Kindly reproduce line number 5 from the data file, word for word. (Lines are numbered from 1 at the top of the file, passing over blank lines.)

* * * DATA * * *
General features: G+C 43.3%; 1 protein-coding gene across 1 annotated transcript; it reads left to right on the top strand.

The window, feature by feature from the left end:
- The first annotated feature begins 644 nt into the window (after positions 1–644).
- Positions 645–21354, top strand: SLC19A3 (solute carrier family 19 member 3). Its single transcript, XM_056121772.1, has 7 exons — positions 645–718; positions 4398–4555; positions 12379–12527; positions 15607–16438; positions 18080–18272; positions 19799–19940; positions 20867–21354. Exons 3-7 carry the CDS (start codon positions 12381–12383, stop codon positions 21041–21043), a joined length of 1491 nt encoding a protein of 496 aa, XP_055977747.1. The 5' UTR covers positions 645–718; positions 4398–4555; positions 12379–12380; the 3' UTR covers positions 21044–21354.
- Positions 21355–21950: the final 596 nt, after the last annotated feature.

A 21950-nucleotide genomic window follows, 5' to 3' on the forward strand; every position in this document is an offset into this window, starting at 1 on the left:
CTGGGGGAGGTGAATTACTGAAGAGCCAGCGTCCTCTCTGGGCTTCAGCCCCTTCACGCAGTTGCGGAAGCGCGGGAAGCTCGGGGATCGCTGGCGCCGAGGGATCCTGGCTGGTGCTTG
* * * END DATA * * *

- Positions 21355–21950: the final 596 nt, after the last annotated feature.